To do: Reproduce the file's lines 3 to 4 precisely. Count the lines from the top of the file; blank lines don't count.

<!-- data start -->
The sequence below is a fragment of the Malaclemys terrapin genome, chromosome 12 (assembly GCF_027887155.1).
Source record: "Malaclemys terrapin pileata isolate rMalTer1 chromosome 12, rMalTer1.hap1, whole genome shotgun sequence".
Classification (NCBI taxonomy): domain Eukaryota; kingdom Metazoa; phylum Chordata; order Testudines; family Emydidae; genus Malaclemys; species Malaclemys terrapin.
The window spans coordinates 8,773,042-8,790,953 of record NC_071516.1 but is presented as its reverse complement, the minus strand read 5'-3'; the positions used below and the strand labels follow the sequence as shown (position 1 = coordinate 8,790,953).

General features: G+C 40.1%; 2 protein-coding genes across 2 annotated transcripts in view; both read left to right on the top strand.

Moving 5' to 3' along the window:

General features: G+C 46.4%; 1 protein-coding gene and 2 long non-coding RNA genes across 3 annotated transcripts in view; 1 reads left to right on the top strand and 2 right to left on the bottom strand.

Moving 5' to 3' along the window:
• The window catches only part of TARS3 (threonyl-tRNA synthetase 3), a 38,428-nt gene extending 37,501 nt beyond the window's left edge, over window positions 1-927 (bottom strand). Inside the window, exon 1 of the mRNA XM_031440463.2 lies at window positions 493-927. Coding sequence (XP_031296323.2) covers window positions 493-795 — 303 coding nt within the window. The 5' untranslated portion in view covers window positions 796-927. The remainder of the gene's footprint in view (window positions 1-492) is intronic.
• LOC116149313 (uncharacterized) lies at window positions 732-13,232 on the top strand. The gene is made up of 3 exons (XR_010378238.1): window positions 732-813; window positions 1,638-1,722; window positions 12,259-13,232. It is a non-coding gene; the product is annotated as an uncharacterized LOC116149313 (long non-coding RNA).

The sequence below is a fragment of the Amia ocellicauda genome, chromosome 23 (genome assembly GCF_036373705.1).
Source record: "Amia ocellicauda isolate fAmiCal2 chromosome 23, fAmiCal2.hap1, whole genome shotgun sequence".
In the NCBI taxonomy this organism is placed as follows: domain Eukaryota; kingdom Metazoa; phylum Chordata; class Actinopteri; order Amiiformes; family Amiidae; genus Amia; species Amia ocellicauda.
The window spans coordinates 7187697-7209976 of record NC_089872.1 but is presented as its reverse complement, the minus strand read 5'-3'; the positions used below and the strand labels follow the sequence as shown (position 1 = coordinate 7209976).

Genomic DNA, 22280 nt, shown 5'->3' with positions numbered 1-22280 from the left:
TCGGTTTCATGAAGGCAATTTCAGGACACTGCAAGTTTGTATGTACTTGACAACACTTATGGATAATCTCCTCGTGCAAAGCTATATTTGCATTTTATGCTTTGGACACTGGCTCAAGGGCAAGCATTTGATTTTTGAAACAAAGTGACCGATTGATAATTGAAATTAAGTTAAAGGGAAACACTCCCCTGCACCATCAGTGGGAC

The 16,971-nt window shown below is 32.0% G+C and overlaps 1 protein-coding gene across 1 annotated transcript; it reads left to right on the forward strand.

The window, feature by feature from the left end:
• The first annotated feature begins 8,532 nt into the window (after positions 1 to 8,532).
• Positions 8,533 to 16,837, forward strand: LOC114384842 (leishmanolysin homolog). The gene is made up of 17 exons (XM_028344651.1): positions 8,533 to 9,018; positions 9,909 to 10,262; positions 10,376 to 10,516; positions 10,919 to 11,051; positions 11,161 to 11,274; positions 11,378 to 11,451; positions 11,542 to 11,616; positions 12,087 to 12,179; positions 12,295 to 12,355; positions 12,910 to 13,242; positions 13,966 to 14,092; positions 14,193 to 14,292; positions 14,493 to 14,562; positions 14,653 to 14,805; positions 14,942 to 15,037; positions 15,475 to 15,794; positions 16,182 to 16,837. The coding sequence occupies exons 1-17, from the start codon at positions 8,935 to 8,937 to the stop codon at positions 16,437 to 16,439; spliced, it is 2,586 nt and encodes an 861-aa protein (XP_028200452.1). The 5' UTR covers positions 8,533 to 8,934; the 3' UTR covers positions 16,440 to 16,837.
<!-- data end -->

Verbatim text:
Classification (NCBI taxonomy): domain Eukaryota; kingdom Metazoa; phylum Chordata; order Testudines; family Emydidae; genus Malaclemys; species Malaclemys terrapin.
The window spans coordinates 8,773,042-8,790,953 of record NC_071516.1 but is presented as its reverse complement, the minus strand read 5'-3'; the positions used below and the strand labels follow the sequence as shown (position 1 = coordinate 8,790,953).